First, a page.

Recently, Laura Ingraham was a guest on Howard Kurtz’s Sunday Fox show, “Media Buzz.” She offered what I thought was an intelligent solution to a problem that has been annoying me for some time.
As we all know, Fox remains an oasis on TV, the only news network that isn’t in the tank for Obama and the liberals. However, in attempting to comply with Roger Ailes’ desire that Fox be “fair and balanced,” too many shows have fallen into the habit of teaming up a liberal and a conservative, and having them spend five or ten raucous minutes shouting over each other and trading insults. We wind up with a lot of heat and absolutely no light.
Ingraham’s suggestion was to unload the liberals and, instead, invite conservatives on board and let them hash out their differences. She’s right. We already know the liberal positions because we read them in every newspaper and we hear them trumpeted every day over at the three major networks, along with CNN and MSNBC.
It would be far more enlightening to hear Republicans share their differences over immigration reform, same-sex marriages, gun laws, health care and foreign policy. What’s more, we would be spared ever again having to listen to the likes of Juan Williams, Geraldo Rivera, Bob Beckel and Alan Colmes, flapping their gums.
In a related matter, if members of the media, people like Juan Williams and Rachel Maddow, are going to tell us how wonderful the Affordable Care Act is, I want them to announce whether they’ve signed up for the platinum, gold or silver, plan. And if they haven’t, it only goes to show how much brass they have to constantly act as shills for ObamaCare.
In 2012, pollster Nate Silver was the darling of the Left because he not only predicted that Obama would be re-elected, but got every swing state right. Then, for an encore, he predicted which turkey would receive a presidential pardon. This year, simply because he said that the GOP had a 60% chance of taking back the Senate, they suddenly began questioning not only his honesty and qualifications, but his legitimacy. Talk about killing the messenger. If they take a mere prediction this hard, imagine how they’ll carry on when they actually lose the Senate and watch Harry Reid revert, Cinderella-like, from the second most powerful politician in Washington to just another cranky mouse.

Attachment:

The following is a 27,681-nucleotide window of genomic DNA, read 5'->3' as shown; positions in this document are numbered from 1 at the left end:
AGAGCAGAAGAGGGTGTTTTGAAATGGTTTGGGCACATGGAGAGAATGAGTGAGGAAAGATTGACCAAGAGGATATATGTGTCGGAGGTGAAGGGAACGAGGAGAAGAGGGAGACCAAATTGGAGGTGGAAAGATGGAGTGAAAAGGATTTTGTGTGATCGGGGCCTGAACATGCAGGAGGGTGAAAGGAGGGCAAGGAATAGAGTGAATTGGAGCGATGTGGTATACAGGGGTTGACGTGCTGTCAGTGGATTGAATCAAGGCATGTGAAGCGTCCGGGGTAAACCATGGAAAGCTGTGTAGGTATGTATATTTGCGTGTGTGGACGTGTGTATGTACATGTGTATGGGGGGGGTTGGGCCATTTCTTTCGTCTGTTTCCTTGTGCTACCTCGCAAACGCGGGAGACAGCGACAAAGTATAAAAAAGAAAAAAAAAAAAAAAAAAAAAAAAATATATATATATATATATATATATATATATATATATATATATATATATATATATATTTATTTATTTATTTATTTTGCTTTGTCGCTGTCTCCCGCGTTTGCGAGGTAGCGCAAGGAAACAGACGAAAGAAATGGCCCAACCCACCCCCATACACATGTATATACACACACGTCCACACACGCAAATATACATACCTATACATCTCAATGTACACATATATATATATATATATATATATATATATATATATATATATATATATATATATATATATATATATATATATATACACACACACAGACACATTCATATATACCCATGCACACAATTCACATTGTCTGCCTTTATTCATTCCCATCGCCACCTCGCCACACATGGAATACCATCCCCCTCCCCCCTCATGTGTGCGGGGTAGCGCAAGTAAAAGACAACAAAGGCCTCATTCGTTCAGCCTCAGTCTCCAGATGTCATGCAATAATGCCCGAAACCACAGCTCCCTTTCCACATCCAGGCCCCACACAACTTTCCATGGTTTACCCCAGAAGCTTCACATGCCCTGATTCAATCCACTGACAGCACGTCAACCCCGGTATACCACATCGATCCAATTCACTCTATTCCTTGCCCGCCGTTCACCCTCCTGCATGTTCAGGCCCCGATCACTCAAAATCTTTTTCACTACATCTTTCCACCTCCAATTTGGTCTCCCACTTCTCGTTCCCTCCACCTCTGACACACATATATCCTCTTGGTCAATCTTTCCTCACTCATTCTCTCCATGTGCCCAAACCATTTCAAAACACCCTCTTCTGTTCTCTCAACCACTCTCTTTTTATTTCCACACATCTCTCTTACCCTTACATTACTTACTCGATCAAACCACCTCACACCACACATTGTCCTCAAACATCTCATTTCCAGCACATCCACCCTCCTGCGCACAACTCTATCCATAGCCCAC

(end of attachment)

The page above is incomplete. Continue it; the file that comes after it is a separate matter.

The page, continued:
The pro-abortion females, composed for the most part of women who keep telling us how empowered they are, give the game away every time they pretend they can’t afford a few bucks a month for birth control pills, and need the rest of us to finance their sex lives.
Another annoying habit of theirs is to equate abortions with health care. How is it they inevitably fail to factor in the cost to the emotional and mental well-being of those who undergo the procedure? I don’t buy for a second that most women don’t pay a huge price for ending the life that is taking place inside their wombs.
Obviously, I am not referring to the likes of Sandra Fluke, Wendy Davis and the cold-blooded harridans who hang out at Planned Parenthood, and who seem to believe that murdering the defenseless is their birthright.
Some of those man-on-the-street interviews that have begun to permeate late night television are just plain funny. But recently, a man took his camera and microphone to the campus of American University, which just happens to be located in Washington, D.C. He asked a cross section of students if they could identify just one current member of the U.S. Senate. Most could not.
He also asked how many senators there are. They didn’t know that, either, so it’s no surprise they also had no idea how many senators are allotted to each state. Their embarrassing guesses ranged from five to a dozen.
But all is not lost. Almost without exception, they knew that the hit song from the animated film “Frozen” was “Let It Go.”
Understand that unlike most of those segments that are shot on Hollywood Boulevard or in Times Square, where you wouldn’t stand out from the crowd if you were dressed up as a gorilla or were wearing two coke spoons as earrings, this is a place where the yearly tuition is $41,316.
I suppose that some would say that parents who balked at forking over $165,264 for an education that apparently places a higher premium on music trivia than on civics are cheap and small-minded.
I, on the other hand, would say that parents who subsidize their children’s education only to discover they don’t know the first thing about their government are not cheap and not necessarily small-minded, but they are definitely suckers.
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